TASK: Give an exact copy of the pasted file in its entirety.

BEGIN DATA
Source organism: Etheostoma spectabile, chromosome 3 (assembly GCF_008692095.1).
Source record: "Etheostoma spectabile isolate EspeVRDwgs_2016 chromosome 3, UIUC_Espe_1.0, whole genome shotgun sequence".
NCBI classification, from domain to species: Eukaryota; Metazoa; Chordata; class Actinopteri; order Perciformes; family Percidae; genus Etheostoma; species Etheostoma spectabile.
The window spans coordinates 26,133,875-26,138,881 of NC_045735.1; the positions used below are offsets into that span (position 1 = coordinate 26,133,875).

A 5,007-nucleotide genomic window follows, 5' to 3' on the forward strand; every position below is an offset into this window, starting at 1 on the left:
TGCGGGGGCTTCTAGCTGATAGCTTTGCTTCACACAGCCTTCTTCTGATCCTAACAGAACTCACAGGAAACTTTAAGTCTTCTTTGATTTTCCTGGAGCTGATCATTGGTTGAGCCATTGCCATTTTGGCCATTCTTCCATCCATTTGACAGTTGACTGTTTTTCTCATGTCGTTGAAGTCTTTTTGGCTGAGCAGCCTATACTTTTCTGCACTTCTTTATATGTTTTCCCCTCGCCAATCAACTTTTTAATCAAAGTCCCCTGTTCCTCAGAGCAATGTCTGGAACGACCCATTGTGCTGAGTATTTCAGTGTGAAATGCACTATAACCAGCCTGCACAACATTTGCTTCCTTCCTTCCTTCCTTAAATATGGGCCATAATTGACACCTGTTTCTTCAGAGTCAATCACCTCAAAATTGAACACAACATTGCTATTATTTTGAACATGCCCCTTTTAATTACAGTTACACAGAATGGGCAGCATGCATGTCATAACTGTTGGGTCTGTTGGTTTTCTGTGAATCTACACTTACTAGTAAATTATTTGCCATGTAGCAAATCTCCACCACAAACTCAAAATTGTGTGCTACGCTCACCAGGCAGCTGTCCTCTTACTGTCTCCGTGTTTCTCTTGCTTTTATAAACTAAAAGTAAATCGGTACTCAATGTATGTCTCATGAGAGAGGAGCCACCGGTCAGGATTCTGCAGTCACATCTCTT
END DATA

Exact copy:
Source organism: Etheostoma spectabile, chromosome 3 (assembly GCF_008692095.1).
Source record: "Etheostoma spectabile isolate EspeVRDwgs_2016 chromosome 3, UIUC_Espe_1.0, whole genome shotgun sequence".
NCBI classification, from domain to species: Eukaryota; Metazoa; Chordata; class Actinopteri; order Perciformes; family Percidae; genus Etheostoma; species Etheostoma spectabile.
The window spans coordinates 26,133,875-26,138,881 of NC_045735.1; the positions used below are offsets into that span (position 1 = coordinate 26,133,875).

A 5,007-nucleotide genomic window follows, 5' to 3' on the forward strand; every position below is an offset into this window, starting at 1 on the left:
TGCGGGGGCTTCTAGCTGATAGCTTTGCTTCACACAGCCTTCTTCTGATCCTAACAGAACTCACAGGAAACTTTAAGTCTTCTTTGATTTTCCTGGAGCTGATCATTGGTTGAGCCATTGCCATTTTGGCCATTCTTCCATCCATTTGACAGTTGACTGTTTTTCTCATGTCGTTGAAGTCTTTTTGGCTGAGCAGCCTATACTTTTCTGCACTTCTTTATATGTTTTCCCCTCGCCAATCAACTTTTTAATCAAAGTCCCCTGTTCCTCAGAGCAATGTCTGGAACGACCCATTGTGCTGAGTATTTCAGTGTGAAATGCACTATAACCAGCCTGCACAACATTTGCTTCCTTCCTTCCTTCCTTAAATATGGGCCATAATTGACACCTGTTTCTTCAGAGTCAATCACCTCAAAATTGAACACAACATTGCTATTATTTTGAACATGCCCCTTTTAATTACAGTTACACAGAATGGGCAGCATGCATGTCATAACTGTTGGGTCTGTTGGTTTTCTGTGAATCTACACTTACTAGTAAATTATTTGCCATGTAGCAAATCTCCACCACAAACTCAAAATTGTGTGCTACGCTCACCAGGCAGCTGTCCTCTTACTGTCTCCGTGTTTCTCTTGCTTTTATAAACTAAAAGTAAATCGGTACTCAATGTATGTCTCATGAGAGAGGAGCCACCGGTCAGGATTCTGCAGTCACATCTCTT